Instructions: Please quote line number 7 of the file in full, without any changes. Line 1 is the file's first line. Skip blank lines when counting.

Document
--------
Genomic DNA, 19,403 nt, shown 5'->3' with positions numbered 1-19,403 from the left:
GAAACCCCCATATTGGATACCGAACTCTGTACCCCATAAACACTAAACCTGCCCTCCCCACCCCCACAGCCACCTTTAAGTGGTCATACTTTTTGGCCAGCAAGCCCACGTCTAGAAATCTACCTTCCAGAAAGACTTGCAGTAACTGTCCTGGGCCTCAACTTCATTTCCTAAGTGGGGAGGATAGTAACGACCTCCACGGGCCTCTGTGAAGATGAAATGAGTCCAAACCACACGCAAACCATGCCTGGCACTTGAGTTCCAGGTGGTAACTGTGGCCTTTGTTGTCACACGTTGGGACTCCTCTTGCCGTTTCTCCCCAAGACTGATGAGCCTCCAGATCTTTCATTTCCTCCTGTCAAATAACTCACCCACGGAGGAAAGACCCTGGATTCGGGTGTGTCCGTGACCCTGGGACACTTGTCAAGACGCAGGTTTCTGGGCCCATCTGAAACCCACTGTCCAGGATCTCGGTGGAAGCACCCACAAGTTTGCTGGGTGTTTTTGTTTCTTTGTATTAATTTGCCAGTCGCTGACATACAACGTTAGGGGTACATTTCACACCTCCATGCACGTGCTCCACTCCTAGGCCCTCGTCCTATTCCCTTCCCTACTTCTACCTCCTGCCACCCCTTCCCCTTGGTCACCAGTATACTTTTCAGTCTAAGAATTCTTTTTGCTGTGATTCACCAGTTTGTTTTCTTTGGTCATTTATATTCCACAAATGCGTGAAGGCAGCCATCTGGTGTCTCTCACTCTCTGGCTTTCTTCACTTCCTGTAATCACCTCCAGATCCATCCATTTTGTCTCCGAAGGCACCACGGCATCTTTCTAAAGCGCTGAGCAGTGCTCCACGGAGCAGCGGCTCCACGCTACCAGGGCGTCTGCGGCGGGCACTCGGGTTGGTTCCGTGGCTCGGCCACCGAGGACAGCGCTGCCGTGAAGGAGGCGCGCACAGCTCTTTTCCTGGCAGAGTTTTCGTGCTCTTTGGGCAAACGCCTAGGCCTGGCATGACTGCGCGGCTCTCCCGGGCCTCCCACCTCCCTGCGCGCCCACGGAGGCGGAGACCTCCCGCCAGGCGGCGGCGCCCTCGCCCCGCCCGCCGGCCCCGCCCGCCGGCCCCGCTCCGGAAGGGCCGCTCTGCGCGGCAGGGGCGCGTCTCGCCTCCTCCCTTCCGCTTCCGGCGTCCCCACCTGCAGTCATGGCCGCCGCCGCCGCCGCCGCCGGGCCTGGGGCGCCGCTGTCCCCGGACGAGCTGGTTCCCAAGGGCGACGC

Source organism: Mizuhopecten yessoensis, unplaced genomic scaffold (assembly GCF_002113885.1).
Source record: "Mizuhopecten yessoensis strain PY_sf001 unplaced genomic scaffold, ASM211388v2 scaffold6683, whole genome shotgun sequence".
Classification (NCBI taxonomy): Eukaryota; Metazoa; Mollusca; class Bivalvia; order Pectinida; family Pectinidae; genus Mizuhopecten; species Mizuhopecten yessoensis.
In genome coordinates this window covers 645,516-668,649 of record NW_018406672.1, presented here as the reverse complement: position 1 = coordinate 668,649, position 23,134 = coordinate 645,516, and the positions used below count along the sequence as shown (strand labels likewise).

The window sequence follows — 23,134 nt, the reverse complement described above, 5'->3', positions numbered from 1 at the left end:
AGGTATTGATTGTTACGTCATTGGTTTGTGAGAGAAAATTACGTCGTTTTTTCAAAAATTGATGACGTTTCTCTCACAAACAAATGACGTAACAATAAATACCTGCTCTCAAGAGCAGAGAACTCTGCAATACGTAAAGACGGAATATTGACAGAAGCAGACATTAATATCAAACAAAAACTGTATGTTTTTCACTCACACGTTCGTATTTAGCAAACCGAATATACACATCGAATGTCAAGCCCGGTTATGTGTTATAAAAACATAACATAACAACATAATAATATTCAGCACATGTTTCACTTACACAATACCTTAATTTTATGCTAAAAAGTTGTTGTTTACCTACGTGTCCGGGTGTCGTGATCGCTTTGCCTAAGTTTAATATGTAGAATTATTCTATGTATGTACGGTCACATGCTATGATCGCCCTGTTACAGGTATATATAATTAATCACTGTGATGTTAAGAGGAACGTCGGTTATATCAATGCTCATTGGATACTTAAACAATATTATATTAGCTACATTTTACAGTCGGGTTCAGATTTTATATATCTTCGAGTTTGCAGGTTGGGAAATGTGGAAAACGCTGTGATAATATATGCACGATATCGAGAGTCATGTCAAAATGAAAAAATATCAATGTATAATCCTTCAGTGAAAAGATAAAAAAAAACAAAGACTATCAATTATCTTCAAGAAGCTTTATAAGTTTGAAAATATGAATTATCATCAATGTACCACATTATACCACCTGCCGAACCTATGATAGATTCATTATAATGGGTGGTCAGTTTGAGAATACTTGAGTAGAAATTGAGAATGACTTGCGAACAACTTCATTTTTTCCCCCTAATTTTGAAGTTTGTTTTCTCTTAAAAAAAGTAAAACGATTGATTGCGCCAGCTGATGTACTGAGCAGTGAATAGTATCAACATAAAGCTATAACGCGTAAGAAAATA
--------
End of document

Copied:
The window sequence follows — 23,134 nt, the reverse complement described above, 5'->3', positions numbered from 1 at the left end: